Feeling a bit sentimental this time of year, here’s my feelgood, squishy, heartwarming column of the year. To properly enjoy this column, pour a glass of really good beer, slice some boerenkaas cheese and start a fire in the fireplace (if you don’t have a fireplace, an aluminum trashcan will do. Be sure to open the windows so you don’t die. Suffocating from smoke & carbon monoxide might damper the romantic experience of this column.)
Ever walk into a house & feel that warm glow from scents wafting from the kitchen? Mulled ale warming on the stovetop does just that! It’s an awesome welcome to friends stopping by on a cold winter evening and whacks you upside the nostrils, which is just the effect we’re all going for during the holidays, right?
Here are a couple of ways to do this: Buy a quality ale… hearty & malty is my favorite style… a half dozen 750 ml bottles should do. Pour a bottle into a big, honking saucepan and mix in a couple tsp of sugar and as much ginger, nutmeg, cinnamon & cloves as you like. I like whole cloves & cinnamon sticks for the reaction as much as the flavor. “Hey, Jensen! There’s floaters in this stuff!” One more thing: an egg. Separate the yolk from the white, put the egg whites into some unsuspecting guest’s nog for fun, then put the yolk in a little bowl with another tsp of sugar and beat it with a whisk, fork or whatever you can find in the garden shed until it turns nearly white.
Slowly add a little warm ale to the mixture so you don’t get any scrambling when you add it to the mixture. Now go ahead and slowly add it to the mixture. Why add the egg yolk? So you can say you did & act like it’s some big honkin’ production like those drama queen dudes on the cooking shows who yell at each other until they all cry. It also adds a little “something” to the taste. Try the ale with & without the egg yolk and you’ll see. Just don’t come cryin’ to me if you ruin it. Tell it to the guys on the cooking shows.
To serve, get a sieve & ladle it through the sieve into mugs for your friends. Some people also like to add honey to the ale. Yeah, I’m “some people.” You may also want to make Wassall, which is easy: Put some sugar in the bottom of a saucepan, pour a pint (or more… much more) of warm beer into it and add as much ground cinnamon, nutmeg & ginger as you like. If you add too much spice, add more ale. If you add too much ale, add more spice. If you add too much spice again, buy a bigger saucepan and add more ale. The first time you try this, you’ll be surprised just how much this process can escalate. I was and so was my neighbor Kevin whose slightly used 1998 Ford Fiesta aluminum gas tank worked pretty well when I got the mixture just right.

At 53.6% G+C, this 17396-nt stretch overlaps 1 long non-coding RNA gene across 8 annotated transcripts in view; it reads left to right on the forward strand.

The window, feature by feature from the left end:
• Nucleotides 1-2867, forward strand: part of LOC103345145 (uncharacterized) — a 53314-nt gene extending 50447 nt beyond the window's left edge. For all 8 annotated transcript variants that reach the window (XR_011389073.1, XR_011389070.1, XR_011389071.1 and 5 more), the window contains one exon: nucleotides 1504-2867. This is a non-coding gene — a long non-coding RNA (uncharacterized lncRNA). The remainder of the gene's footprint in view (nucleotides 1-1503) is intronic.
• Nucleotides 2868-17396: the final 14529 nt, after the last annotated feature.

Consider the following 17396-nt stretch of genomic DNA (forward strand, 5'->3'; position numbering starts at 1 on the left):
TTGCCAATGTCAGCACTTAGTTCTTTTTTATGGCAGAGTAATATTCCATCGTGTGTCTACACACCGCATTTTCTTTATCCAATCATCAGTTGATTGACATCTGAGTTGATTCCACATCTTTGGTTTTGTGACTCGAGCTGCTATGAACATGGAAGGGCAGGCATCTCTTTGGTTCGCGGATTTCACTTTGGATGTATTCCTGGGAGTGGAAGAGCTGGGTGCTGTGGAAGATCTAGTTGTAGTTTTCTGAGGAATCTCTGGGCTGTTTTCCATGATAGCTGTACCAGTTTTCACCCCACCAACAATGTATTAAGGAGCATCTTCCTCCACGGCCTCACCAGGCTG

When you get it right, just let it sit there until your guests come. It can sit well for hours & hours. Really. It ain’t goin’ nowhere and it’s not like you have to worry about the beer getting warm, right? When friends come over, heat it slowly at low fire ( I use fire. “Low Temperature” if you use that new-fangled electricity thing). Some folks like to serve it with thinly sliced toast. I guess this time I’m not “some folks.” My pal Charlie suggests that another way to do this is to put a can of beer in someone else’s microwave on “high” for thirty minutes and sneak out of the house and watch for the reports on Facebook. You’d be right in guessing Charlie isn’t very popular on “Wassall” days.